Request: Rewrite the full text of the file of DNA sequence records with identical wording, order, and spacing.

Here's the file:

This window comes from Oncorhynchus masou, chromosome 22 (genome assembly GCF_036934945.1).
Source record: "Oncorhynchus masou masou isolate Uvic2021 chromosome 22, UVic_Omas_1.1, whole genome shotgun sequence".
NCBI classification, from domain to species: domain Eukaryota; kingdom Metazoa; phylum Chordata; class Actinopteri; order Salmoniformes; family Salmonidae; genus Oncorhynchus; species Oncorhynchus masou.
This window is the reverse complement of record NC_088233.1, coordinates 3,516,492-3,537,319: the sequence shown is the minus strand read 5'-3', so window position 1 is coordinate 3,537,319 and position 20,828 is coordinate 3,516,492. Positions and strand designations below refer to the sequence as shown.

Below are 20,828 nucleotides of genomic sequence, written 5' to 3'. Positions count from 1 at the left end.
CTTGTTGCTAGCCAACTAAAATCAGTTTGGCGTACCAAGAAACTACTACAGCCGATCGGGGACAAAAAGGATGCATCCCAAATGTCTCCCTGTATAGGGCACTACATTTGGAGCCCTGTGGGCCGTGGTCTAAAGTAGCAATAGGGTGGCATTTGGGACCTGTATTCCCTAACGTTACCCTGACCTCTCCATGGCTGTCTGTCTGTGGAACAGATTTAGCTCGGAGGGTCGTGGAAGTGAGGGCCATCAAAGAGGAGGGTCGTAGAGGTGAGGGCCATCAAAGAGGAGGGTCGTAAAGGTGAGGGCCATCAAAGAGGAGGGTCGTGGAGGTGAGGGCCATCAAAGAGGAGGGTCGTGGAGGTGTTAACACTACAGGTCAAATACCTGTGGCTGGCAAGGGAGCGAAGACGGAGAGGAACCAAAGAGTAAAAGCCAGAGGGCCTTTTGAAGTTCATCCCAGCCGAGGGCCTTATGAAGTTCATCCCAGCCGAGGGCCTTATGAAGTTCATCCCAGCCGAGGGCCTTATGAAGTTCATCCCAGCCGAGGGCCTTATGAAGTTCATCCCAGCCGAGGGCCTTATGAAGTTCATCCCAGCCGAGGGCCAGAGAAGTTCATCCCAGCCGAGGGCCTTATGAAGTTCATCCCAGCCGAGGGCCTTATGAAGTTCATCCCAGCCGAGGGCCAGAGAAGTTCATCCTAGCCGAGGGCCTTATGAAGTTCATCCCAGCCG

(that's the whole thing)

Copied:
This window comes from Oncorhynchus masou, chromosome 22 (genome assembly GCF_036934945.1).
Source record: "Oncorhynchus masou masou isolate Uvic2021 chromosome 22, UVic_Omas_1.1, whole genome shotgun sequence".
NCBI classification, from domain to species: domain Eukaryota; kingdom Metazoa; phylum Chordata; class Actinopteri; order Salmoniformes; family Salmonidae; genus Oncorhynchus; species Oncorhynchus masou.
This window is the reverse complement of record NC_088233.1, coordinates 3,516,492-3,537,319: the sequence shown is the minus strand read 5'-3', so window position 1 is coordinate 3,537,319 and position 20,828 is coordinate 3,516,492. Positions and strand designations below refer to the sequence as shown.

Below are 20,828 nucleotides of genomic sequence, written 5' to 3'. Positions count from 1 at the left end.
CTTGTTGCTAGCCAACTAAAATCAGTTTGGCGTACCAAGAAACTACTACAGCCGATCGGGGACAAAAAGGATGCATCCCAAATGTCTCCCTGTATAGGGCACTACATTTGGAGCCCTGTGGGCCGTGGTCTAAAGTAGCAATAGGGTGGCATTTGGGACCTGTATTCCCTAACGTTACCCTGACCTCTCCATGGCTGTCTGTCTGTGGAACAGATTTAGCTCGGAGGGTCGTGGAAGTGAGGGCCATCAAAGAGGAGGGTCGTAGAGGTGAGGGCCATCAAAGAGGAGGGTCGTAAAGGTGAGGGCCATCAAAGAGGAGGGTCGTGGAGGTGAGGGCCATCAAAGAGGAGGGTCGTGGAGGTGTTAACACTACAGGTCAAATACCTGTGGCTGGCAAGGGAGCGAAGACGGAGAGGAACCAAAGAGTAAAAGCCAGAGGGCCTTTTGAAGTTCATCCCAGCCGAGGGCCTTATGAAGTTCATCCCAGCCGAGGGCCTTATGAAGTTCATCCCAGCCGAGGGCCTTATGAAGTTCATCCCAGCCGAGGGCCTTATGAAGTTCATCCCAGCCGAGGGCCTTATGAAGTTCATCCCAGCCGAGGGCCAGAGAAGTTCATCCCAGCCGAGGGCCTTATGAAGTTCATCCCAGCCGAGGGCCTTATGAAGTTCATCCCAGCCGAGGGCCAGAGAAGTTCATCCTAGCCGAGGGCCTTATGAAGTTCATCCCAGCCG